New Zealand has two species of native freshwater eel, longfins and shortfins. Longfins are found nowhere else. They live further inland than shortfins, and get older and bigger: over a century old, for ones that are 2 m long and as thick as your leg. They’re down to about 20% of their former numbers, and the population has been declining for decades from overfishing, pollution, and forest clearance. If it drops any more, DOC will have to declare them an endangered species.

800px-NZ_eelEvery longfin eel in NZ is a virgin. At the end of their lives, some time between 30 and 100 years old, they head out to sea, spawn in the ocean near Tonga, and die. The tiny fry make their way back to NZ and work their way up rivers as elvers, where they settle down and slowly grow bigger. So every eel we catch is one that has yet to breed.

And yet, amazingly, there’s a commercial export industry in longfin eels. It’s perfectly legal to catch tonnes of them every year, and export them alive to countries who long ago wiped out their own eel stocks but still think eels are a delicacy.

The Parliamentary Commissioner for the Environment prepared an excellent and very readable report on the longfin eel in 2013, looking at numbers, threats, and the commercial fishery. She concluded:

“It is critical that we stop fishing longfin eels. It is not just fishing that is a problem, but stopping it is the only action that has immediate potential to reverse the decline of this extraordinary creature.”

The commercial eel industry employs maybe 100 people, mostly part-time eel fishers, and is worth only $0.5 million a year: a tiny fraction of our exports. Quite a bit of taxpayer money is spent propping up this industry though. Apart from the PCE report, the Ministry for Primary Industries (MPI) assembled a panel of international experts to comment on the longfin monitoring, ran workshops, consulted, and has now prepared a discussion document on the South Island quota, which it will have to administer, collect data on, make regular reports, monitor… It seems like a lot of effort so that 30 full-time eel processors can keep making private profits off a public resource.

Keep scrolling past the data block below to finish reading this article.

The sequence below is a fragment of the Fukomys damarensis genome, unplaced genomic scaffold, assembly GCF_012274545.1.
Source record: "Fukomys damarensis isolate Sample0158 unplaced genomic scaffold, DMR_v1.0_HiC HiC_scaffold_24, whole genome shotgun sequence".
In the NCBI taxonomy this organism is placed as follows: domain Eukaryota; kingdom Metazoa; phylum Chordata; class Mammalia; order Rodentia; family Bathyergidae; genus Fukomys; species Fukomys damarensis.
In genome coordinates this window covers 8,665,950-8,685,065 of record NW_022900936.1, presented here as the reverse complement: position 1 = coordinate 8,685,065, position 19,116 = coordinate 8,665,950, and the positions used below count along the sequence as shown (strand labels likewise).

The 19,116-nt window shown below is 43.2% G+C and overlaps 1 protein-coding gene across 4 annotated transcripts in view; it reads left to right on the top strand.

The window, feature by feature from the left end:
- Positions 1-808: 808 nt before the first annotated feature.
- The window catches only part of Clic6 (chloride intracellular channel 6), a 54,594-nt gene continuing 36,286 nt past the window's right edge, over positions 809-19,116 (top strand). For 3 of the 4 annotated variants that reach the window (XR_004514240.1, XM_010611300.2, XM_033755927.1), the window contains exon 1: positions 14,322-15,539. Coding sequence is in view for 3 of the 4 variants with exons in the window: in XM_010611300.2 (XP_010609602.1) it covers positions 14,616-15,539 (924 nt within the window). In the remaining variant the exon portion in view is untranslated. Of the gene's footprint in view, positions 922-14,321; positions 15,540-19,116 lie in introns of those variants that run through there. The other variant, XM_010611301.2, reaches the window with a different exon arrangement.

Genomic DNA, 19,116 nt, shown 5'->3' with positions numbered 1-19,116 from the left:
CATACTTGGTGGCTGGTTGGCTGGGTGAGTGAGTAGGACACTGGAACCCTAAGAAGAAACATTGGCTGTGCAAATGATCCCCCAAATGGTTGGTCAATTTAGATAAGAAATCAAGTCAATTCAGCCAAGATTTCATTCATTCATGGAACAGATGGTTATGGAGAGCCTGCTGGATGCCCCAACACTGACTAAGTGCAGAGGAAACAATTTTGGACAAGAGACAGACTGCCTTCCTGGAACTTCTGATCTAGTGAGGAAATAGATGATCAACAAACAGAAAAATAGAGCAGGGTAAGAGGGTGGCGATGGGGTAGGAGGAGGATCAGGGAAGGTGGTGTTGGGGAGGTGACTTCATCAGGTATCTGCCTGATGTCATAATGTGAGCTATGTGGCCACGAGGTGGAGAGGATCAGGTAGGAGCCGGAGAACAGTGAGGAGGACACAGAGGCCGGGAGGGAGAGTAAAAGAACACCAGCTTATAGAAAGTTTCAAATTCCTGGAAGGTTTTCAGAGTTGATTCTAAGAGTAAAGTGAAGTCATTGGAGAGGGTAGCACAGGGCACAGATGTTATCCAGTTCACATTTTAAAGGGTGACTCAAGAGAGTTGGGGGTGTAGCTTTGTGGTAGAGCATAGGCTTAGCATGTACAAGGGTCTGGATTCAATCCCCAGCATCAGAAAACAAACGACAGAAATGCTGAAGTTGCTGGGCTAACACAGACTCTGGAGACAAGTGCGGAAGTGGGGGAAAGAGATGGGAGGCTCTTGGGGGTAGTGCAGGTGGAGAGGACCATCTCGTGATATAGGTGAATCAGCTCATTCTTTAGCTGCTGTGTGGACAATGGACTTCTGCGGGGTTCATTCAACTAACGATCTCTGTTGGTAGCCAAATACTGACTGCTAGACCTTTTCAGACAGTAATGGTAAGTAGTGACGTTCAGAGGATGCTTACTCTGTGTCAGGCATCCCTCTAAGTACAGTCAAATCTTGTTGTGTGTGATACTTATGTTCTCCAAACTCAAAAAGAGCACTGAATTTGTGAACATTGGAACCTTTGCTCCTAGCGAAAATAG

One of the recommendations was that the MPI set up a separate quota for the South Island longfin stocks (they’d been lumped in with shortfins) so the fishery could be at least monitored and controlled. The MPI are setting the quotas for different regions in the South Island right now, and are inviting public submissions, deadline Monday 11th, 5pm – although submissions opened on June 13, fisheries biologists were apparently only told a week or two ago, and the word’s hardly gotten out. There’s a Forest and Bird blog post with some advice on making a submission (it’s quick and easy, just write a clear, concise email stating your interest in this and your opinions and suggestions). Here’s mine.


TO: FMSubmissions@mpi.govt.nz

I am writing this submission on discussion paper 2016/15, Review of Management Controls for the South Island Longfin and Shortfin Eel Fisheries (LFE 11–16 & SFE 11–16) in 2016, to comment specifically on the South Island longfin eel fishery.

I am a biologist, and Curator of Natural History at the Whanganui Regional Museum. Whanganui has a deep connection with tuna and their harvest, and local iwi have resolved to improve the health of the river so stocks can recover; in my job I talk to the community about freshwater health and the biology of our native fishes. And of course as a South Islander, and a New Zealander, I’m a stakeholder in the health of South Island freshwater ecosystems, including longfins.